1) Take a half drum and drill holes in the bottom for drainage.
Sticks or Stones
2) Place sticks or stones in the bottom to help with drainage. (You don’t want the holes clogging up with muck.)
3) Place a layer leaves on top of the sticks.
4) Alternately layer newspaper and leaves. Remember to water thoroughly between layers. The newspaper will keep the leaves from drying out and the worms will eat the newspaper.
5) Add worms. You can dig them up in your garden especially after rain. This is where you recycle bad news into good news !
6) Add kitchen scraps. Worms will compost most scraps except for citrus peels.
7) I used this old trolley to stand the farm on, and placed a tray underneath to collect the worm tea.
8) The worm tea is an excellent compost that can be used directly in the nursery or on your veggies. Remember not to let your worm farm dry out.
Happy Worm Farming!
I made this wall garden for a client as a feature to distract from an imposing wall. I recycled some left over and damaged guttering (the square type).
How to construct the wall garden:
I cut the guttering into equal lengths and fitted each length with end pieces so each length becomes a container
Be sure to drill drainage holes before affixing them to the wall
Drill holes for drainage
The gutters are the spaced equally on the wall, marked off and attached by their own brackets.
Fix the gutters to the wall equidistant
The wall was north facing in a hot climate, so I built a screen to shade the wall garden in summer but allow the winter sun to reach the plants. To do this I positioned the gutters vertically but this is not necessary. They could also be arranged in a stepped pattern, for instance.
Screen made from fencing poles
Screen attached to wall
I then cut chicken wire to fit the bottom of each gutter over the drainage holes to hold the soil and prevent the drainage holes from becoming blocked.
Each gutter is filled with soil
I then filled the gutters with first gravel, then finer river sand, then composted ground to assure good drainage.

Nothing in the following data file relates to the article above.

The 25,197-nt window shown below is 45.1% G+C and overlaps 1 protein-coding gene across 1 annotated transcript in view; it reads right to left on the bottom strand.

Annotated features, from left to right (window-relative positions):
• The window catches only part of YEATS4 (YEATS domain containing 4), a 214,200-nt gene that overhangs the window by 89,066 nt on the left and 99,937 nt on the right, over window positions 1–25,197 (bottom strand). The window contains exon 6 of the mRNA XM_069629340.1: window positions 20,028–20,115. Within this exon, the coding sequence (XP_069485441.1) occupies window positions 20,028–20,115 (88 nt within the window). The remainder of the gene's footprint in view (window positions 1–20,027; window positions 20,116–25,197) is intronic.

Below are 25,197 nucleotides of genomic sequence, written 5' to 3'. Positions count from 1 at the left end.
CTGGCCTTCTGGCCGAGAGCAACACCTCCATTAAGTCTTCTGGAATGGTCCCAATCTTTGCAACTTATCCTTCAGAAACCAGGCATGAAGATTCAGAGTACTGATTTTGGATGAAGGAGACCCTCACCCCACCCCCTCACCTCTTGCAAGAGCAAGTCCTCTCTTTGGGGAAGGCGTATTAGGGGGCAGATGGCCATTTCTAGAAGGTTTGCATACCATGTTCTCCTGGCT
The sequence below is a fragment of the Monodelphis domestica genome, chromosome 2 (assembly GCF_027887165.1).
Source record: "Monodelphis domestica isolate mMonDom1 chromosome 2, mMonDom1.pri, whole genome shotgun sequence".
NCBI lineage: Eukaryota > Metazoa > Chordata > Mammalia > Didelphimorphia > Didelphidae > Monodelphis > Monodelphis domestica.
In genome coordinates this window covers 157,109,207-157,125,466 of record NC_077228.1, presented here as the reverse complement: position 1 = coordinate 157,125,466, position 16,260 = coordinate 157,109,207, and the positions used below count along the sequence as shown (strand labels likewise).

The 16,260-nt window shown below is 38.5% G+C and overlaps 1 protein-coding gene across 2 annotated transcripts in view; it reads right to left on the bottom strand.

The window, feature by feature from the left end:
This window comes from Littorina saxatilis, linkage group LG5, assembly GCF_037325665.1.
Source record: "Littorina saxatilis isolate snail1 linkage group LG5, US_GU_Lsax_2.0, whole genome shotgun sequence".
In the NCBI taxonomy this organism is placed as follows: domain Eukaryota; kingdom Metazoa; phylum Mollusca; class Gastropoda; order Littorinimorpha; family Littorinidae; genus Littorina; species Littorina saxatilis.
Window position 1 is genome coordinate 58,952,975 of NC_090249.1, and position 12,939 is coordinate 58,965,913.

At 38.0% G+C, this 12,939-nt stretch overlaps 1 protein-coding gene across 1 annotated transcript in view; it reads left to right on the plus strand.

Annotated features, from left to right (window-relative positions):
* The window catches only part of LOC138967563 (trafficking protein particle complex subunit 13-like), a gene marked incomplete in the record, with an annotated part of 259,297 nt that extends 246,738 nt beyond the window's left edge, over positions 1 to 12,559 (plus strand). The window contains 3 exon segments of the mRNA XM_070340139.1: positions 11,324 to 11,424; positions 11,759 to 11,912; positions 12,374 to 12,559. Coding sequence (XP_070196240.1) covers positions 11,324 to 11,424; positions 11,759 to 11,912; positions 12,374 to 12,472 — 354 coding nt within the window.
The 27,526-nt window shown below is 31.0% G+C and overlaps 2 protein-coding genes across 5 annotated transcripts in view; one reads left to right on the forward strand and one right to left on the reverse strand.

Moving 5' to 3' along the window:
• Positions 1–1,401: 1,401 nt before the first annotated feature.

Water the soil in well and begin planting.
Water in well
Group plants in each container
I recommended smaller hardier plants at the top and plants with more foliage at the bottom to avoid a top-heavy look
Echevaria (Desert Rose)
Epiphytes (Air plants)
The bush violet produces masses of purple tubular flowers. It usually forms a rounded to spreading bushy shrub, 0.7 m high by 1 m wide, but sometimes also climbs into nearby trees and shrubs. New branches tend to root as they touch ground, so this plant can quickly spread. Evergreen, it has soft, shiny, dark green leaves. Flowers appear from late summer to autumn (February to April). The fruit is an explosive, club-shaped capsule, forming in autumn (March to May). Fast-growing and wonderfully easy-going, Barleria repens will adapt to a number of situations. Plant it in a large container, or on top of a low wall, where its foliage and flowers can cascade down and show to advantage. Mass plant it in partial shade under trees to form a groundcover, or plant along the edge of an informal border, or in a lightly shaded rockery. When planted in very deep shade it tends to become lanky and untidy and does not produce as many flowers. Always provide good, light, well-drained soil and plenty of compost and other organic material. Spread a layer of mulch on the surface of the soil after planting, and renew regularly. Water well in summer, but much less in winter. Plants thrive when fed with slow release 3: 1: 5 at intervals of 6-8 weeks (throughout growing season). Prune the plant back hard after flowering (at the end of autumn/winter) to keep it neat.
Pest-free and fairly frost-tolerant, it can take sun or light shade, and can handle temperatures ranging from about -2°C to 36°C.